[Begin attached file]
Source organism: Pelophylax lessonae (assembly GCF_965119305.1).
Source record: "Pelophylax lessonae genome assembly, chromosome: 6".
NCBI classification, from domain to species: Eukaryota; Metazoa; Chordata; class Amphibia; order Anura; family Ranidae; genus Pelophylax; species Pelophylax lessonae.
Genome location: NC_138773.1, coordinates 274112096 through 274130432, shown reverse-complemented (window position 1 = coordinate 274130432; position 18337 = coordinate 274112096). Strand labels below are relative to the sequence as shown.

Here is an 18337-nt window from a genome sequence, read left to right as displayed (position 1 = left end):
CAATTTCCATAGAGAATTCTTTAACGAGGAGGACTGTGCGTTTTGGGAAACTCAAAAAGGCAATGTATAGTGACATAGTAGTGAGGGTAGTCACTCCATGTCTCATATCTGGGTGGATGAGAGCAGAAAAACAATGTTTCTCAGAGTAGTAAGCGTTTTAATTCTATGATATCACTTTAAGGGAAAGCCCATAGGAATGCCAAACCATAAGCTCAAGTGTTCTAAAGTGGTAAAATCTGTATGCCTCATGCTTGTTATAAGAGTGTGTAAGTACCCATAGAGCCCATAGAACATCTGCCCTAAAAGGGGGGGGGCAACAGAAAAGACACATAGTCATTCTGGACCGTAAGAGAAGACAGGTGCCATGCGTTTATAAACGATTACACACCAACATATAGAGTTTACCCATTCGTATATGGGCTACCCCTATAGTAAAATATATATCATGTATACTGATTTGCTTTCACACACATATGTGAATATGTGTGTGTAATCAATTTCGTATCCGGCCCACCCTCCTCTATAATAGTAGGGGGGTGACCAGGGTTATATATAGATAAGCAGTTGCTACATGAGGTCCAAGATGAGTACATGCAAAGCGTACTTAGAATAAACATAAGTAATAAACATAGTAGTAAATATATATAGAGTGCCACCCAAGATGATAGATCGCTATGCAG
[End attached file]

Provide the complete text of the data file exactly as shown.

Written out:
Source organism: Pelophylax lessonae (assembly GCF_965119305.1).
Source record: "Pelophylax lessonae genome assembly, chromosome: 6".
NCBI classification, from domain to species: Eukaryota; Metazoa; Chordata; class Amphibia; order Anura; family Ranidae; genus Pelophylax; species Pelophylax lessonae.
Genome location: NC_138773.1, coordinates 274112096 through 274130432, shown reverse-complemented (window position 1 = coordinate 274130432; position 18337 = coordinate 274112096). Strand labels below are relative to the sequence as shown.

Here is an 18337-nt window from a genome sequence, read left to right as displayed (position 1 = left end):
CAATTTCCATAGAGAATTCTTTAACGAGGAGGACTGTGCGTTTTGGGAAACTCAAAAAGGCAATGTATAGTGACATAGTAGTGAGGGTAGTCACTCCATGTCTCATATCTGGGTGGATGAGAGCAGAAAAACAATGTTTCTCAGAGTAGTAAGCGTTTTAATTCTATGATATCACTTTAAGGGAAAGCCCATAGGAATGCCAAACCATAAGCTCAAGTGTTCTAAAGTGGTAAAATCTGTATGCCTCATGCTTGTTATAAGAGTGTGTAAGTACCCATAGAGCCCATAGAACATCTGCCCTAAAAGGGGGGGGGCAACAGAAAAGACACATAGTCATTCTGGACCGTAAGAGAAGACAGGTGCCATGCGTTTATAAACGATTACACACCAACATATAGAGTTTACCCATTCGTATATGGGCTACCCCTATAGTAAAATATATATCATGTATACTGATTTGCTTTCACACACATATGTGAATATGTGTGTGTAATCAATTTCGTATCCGGCCCACCCTCCTCTATAATAGTAGGGGGGTGACCAGGGTTATATATAGATAAGCAGTTGCTACATGAGGTCCAAGATGAGTACATGCAAAGCGTACTTAGAATAAACATAAGTAATAAACATAGTAGTAAATATATATAGAGTGCCACCCAAGATGATAGATCGCTATGCAG